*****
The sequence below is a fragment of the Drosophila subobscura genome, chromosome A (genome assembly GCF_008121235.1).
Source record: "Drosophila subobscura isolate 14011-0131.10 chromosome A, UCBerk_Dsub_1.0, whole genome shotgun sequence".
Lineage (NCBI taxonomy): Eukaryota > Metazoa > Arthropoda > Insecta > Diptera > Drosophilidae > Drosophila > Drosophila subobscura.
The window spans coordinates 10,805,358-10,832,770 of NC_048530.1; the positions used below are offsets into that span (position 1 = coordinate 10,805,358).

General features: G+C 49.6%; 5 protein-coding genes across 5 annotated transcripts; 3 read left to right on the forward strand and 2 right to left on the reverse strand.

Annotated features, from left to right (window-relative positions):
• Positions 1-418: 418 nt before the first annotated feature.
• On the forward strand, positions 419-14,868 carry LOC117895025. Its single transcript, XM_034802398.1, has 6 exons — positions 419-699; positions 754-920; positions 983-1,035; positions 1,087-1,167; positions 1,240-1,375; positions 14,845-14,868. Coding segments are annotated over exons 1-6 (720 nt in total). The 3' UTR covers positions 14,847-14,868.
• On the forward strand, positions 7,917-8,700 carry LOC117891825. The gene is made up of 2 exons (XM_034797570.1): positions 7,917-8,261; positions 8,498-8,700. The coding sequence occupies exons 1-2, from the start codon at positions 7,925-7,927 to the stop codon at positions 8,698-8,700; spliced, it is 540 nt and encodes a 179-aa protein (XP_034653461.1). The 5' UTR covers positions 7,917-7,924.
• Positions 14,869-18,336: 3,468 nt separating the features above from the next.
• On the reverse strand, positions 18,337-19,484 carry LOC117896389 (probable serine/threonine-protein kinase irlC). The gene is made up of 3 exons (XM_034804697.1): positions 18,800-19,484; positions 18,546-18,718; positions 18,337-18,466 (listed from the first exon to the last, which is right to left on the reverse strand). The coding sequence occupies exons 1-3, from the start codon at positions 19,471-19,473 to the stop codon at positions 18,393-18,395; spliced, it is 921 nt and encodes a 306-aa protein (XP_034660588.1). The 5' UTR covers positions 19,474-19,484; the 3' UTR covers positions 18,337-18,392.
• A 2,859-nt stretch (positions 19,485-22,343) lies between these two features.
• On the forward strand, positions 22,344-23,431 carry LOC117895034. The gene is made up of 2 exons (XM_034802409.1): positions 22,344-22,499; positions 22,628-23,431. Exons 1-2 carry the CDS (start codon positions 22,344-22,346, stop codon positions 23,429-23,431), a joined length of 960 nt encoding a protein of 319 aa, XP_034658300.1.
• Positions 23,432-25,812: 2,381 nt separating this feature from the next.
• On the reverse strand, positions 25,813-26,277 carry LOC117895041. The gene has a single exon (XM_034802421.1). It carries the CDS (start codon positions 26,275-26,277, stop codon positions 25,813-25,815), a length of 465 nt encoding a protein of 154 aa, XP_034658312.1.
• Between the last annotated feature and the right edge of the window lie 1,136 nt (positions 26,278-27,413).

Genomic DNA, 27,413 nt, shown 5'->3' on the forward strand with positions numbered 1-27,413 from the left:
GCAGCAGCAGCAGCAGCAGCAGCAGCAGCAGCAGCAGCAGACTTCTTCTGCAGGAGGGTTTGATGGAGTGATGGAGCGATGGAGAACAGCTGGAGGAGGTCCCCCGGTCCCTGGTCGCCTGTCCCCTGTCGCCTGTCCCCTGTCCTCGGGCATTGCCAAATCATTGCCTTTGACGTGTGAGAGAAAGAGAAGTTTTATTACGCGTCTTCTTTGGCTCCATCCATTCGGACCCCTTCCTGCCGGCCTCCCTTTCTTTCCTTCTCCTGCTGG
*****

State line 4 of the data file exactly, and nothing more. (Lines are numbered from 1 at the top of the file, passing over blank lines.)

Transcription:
The window spans coordinates 10,805,358-10,832,770 of NC_048530.1; the positions used below are offsets into that span (position 1 = coordinate 10,805,358).